Principal defies national agreement and tells lecturers to sign or be sacked. Joe Clancy reports
A go-it-alone college has told lecturers they will be sacked unless they sign a local pay and grading contract that offers up to pound;6,000 a year less than the nationally-agreed deal.
Staff at Southampton City college have been ordered to sign contracts that put them on a performance-related pay scale, or their current contracts will terminate on June 30.
Unions say it is the first college to try to break away completely from the nationally agreed pay deal between the Association of Colleges and the lecturers' union Natfhe, signed two years ago.
Under that deal, lecturers earn between pound;20,283 and pound;30,705 without extra responsibilities. On Southampton City's scale, Natfhe says qualified lecturers will earn between pound;19,060 and pound;24,520.
In a letter to lecturers, principal Lindsey Noble said progression on the pay scale would depend on a process of "contribution assessment". But union officials say the assessments - in which lecturers will be graded as key, effective or unsatisfactory contributors - are "subjective".
Ms Noble denied the college's pay deal was performance related, and that it peaked at pound;6,000 below the national deal. Some lecturers would get Pounds 28,120, she insisted.
"Staff will progress on an incremental scale related to their contribution, and the vast majority of our staff are key and effective contributors," Ms Noble said.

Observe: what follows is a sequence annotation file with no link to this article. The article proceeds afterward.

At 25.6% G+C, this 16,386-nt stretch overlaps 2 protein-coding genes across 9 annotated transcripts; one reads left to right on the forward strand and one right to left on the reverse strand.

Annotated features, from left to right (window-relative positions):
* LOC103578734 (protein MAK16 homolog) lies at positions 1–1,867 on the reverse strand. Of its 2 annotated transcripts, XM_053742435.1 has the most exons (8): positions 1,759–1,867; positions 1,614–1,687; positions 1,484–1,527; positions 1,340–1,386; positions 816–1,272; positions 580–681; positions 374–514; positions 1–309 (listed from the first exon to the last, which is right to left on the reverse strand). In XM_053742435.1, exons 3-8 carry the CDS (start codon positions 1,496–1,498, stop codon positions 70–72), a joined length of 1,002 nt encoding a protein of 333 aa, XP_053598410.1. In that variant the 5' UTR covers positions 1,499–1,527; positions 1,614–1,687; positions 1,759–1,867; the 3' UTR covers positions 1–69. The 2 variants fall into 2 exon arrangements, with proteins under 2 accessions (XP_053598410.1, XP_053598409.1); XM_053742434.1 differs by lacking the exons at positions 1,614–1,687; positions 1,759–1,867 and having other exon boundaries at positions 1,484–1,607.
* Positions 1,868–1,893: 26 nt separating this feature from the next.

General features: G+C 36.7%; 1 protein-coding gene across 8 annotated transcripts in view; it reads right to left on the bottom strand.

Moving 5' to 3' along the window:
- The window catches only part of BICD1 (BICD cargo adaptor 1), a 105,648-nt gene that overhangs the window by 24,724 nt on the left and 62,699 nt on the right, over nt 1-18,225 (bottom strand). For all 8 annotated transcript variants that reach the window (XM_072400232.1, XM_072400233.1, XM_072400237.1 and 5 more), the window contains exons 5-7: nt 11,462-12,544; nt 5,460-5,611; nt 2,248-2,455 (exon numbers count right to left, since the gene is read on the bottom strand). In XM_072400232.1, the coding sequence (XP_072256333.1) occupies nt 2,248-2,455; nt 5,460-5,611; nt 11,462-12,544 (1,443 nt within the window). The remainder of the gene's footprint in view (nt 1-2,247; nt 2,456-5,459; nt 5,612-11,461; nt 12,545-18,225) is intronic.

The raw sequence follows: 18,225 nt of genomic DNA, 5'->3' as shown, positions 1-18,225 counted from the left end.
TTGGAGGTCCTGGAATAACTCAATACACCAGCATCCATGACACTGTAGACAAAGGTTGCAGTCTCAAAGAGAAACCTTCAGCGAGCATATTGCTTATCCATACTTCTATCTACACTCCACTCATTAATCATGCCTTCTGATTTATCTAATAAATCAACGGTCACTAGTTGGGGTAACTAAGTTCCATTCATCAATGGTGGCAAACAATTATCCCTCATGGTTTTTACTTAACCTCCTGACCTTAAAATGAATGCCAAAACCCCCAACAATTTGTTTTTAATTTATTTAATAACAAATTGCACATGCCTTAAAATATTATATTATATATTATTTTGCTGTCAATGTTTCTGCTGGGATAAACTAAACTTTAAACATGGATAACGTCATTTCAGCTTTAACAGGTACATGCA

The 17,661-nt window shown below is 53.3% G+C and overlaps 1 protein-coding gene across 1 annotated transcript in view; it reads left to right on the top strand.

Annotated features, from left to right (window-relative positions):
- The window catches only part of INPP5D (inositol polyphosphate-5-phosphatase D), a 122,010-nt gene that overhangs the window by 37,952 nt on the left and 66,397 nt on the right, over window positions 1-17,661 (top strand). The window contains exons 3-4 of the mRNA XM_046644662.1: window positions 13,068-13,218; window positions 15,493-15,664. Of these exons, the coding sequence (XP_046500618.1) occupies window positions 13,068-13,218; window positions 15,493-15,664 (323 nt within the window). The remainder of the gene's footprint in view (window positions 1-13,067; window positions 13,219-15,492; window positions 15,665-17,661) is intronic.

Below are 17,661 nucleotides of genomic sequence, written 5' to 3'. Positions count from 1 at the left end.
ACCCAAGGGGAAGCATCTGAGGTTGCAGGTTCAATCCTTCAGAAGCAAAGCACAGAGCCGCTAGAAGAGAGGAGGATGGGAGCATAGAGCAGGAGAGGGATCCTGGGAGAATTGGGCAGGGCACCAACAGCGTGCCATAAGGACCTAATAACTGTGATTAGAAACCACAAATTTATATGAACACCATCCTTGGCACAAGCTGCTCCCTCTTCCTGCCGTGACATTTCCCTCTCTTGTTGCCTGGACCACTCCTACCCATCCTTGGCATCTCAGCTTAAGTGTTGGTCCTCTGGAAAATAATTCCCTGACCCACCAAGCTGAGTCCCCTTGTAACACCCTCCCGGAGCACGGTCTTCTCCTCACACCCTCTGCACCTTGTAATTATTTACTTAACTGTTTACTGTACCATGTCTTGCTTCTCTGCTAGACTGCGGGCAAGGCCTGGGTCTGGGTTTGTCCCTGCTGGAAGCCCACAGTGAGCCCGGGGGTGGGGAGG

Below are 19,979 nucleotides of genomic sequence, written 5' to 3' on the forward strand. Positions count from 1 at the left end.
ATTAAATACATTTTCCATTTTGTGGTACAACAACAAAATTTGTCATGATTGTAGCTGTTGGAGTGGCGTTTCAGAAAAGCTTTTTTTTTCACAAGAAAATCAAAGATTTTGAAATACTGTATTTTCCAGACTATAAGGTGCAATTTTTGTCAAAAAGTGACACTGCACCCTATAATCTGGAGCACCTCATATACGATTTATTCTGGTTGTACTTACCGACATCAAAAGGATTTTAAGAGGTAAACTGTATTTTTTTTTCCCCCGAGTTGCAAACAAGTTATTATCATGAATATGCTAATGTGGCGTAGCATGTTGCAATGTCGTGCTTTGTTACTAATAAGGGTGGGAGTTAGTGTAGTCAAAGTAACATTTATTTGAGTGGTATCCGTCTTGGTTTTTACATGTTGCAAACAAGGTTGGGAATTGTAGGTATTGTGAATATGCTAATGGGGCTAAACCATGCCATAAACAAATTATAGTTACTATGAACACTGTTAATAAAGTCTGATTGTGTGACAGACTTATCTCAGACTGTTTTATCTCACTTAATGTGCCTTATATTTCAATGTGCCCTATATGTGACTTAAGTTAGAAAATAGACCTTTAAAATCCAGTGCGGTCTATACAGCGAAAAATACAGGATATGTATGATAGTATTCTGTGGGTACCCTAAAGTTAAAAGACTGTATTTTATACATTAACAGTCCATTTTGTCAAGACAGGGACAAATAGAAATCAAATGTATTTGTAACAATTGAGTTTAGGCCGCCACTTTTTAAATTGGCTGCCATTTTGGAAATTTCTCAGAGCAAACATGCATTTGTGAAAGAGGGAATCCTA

She said work on the new structure began more than two years ago and that unions were initially involved in the job evaluation process before they withdrew their co-operation.
She added: "The college has looked at the extra cost of implementing the AoC recommended grades and pay rates and refuses to commit itself to a structure it knows it cannot honour - its destiny should be in its own hands."
Two weeks ago, Ms Noble told FE Focus of her plans to replace part of the college's estate, built in 1866 as a workhouse for paupers, in a pound;9 million redevelopment.
Mary Cooper, Natfhe's south-east regional officer, said the local pay deal flies in the face of the Hampshire college's ambition to vacate its Victorian buildings and move into the 21st century.
She added: "The principal may want to get rid of the poor house, but the paupers are still getting poorer by the day."
Barry Lovejoy, Natfhe's head of colleges, said: "(Ms Noble) may want to escape Victorian buildings, but she brings Victorian attitudes to industrial relations. We now have a national pay framework that embraces local flexibility. It really is ill-advised ideology on her part not to negotiate within the national scheme.
"In general, principals support moving over to the new structure, but there may be funding issues with individual colleges. She is swimming against the tide and that can only damage the college."
Staff were due to strike last month as part of national action over pay, but the dispute was suspended while both sides went to arbitration which proved unsuccessful.
Ross Murdoch, Southampton City's Natfhe secretary, said: "If the national pay deal were implemented, courses would no longer need to be cancelled and students sent home due to the college's failure to attract or retain staff.
"Those staff asked to pick up the extra workload would not now be at home on long-term sick leave as a result of stress."